Suddenly, “E-LEC-TION!” pops up on the projector and there is a dance-off amongst the candidates. It’s a bit cheesy, but we’re rewarded by getting to cast a ballot to help decide who will lead our respective nations.

Both incumbents win the election, but then there is a fight within Nation A, a coup of sorts. Our expectations as voting members keep getting defied, which feels like a familiar story. We don’t actually have the power, which is simultaneously a compelling parallel to “real life,” but frustrating in the context of the invented world of  Imagi*Nation, which promised to be more fair. It does, however, seem like the new leadership set up involves more cooperation between the nations.

Another task invites audiences to partake in paper boat folding, but we don’t hit our quota so the nations get no healthcare. While many of the interactive elements of the piece are satisfying, I can’t help but wish that the materials seemed more relevant. Why all of these recyclables? What does folding paper have to do with healthcare? When the audience is given short answer questions to answer via QR code, our responses are briefly displayed on the projector, but the dancers do nothing with them, the genuine interactiveness of the work gradually fading out as the show progresses.

Suddenly, one of the “working class” dancers breaks through into the other nation before exiting the space down the center aisle between the pews. She then joins the dancer who was spying in the opening scene (who has since been MIA) in a seemingly “foreign land” that is displayed on the projector. Are they in exile? Meanwhile, the wall between Nations 1 and A is being creatively disassembled, and materials are rearranged on the stage. The movement of the dancers on the projector has more groove and groundedness, but also feels a bit contrived in its “tribal” energy and could be more refined.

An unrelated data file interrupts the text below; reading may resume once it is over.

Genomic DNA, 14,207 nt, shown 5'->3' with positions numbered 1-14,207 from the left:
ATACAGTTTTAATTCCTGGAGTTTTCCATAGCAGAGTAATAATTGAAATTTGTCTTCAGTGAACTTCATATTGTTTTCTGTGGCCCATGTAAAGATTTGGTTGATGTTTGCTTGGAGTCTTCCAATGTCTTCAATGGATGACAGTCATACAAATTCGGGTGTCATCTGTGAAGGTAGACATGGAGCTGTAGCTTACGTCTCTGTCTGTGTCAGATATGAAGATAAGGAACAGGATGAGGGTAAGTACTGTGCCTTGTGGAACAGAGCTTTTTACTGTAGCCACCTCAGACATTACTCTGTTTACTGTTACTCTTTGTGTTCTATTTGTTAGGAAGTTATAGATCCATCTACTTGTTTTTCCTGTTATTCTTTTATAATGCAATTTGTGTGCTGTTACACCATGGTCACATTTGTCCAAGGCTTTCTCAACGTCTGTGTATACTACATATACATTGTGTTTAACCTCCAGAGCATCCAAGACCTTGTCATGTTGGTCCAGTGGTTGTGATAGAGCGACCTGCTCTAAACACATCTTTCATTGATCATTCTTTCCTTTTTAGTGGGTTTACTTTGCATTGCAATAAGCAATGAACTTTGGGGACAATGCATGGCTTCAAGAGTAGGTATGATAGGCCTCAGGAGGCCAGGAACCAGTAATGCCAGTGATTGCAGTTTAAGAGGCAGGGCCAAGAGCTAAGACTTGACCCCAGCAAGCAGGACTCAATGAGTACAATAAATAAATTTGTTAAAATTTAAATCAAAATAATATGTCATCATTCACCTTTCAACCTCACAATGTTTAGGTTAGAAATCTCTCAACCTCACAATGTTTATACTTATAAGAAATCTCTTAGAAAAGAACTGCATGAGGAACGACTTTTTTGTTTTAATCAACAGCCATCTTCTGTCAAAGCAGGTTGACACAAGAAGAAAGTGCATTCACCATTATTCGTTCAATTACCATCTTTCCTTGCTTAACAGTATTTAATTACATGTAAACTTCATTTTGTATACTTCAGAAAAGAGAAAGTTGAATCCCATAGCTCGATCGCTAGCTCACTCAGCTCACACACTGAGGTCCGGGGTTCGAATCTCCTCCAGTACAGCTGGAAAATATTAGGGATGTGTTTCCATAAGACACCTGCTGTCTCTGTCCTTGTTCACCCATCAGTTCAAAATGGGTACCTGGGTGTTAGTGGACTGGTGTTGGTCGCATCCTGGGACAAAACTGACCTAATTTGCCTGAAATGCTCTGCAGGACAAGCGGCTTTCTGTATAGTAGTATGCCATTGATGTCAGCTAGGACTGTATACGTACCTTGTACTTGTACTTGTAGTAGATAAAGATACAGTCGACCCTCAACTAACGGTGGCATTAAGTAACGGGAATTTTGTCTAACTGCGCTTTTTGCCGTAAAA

The final interactive moment of the piece invites the audience to help “rebuild” Nation 1A (or A!?) which has apparently joined together to form one nation. Most people get up to help while the dancer who spied at the beginning frantically unfolds paper boats that are scattered between the pews, revealing letters written on them. This section feels a bit over performed and disingenuous.

There is a confrontation between the members of Nation 1A and the “foreign” dancers using the front pews––an interestingly site-specific athletic fight scene that involves some floorwork. Eventually, the papers reveal words like Senses, Ideas, Concepts and Images. It is unclear what exactly we’re supposed to make of this.

Imagi*Nation has many unique strengths; it is truly interdisciplinary and experimental, demonstrates an impressive command of storytelling through movement, and brings technology and live performance together to productively develop the piece’s narrative. It does, however, leave some questions unanswered. For one, the allusions to Spanish language including closing with a Spanish sentence are unclear. Why are we handed a Spanish pamphlet at the beginning of the piece, and what’s the relevance of including an additional language here and there? And again, what do the physical materials have to do with the ideas being put forward? The piece is almost too ambitious, but I much prefer ambition to another reiteration of the same, which Imagi*Nation certainly was not.

By Charly Santagado of Dance Informa.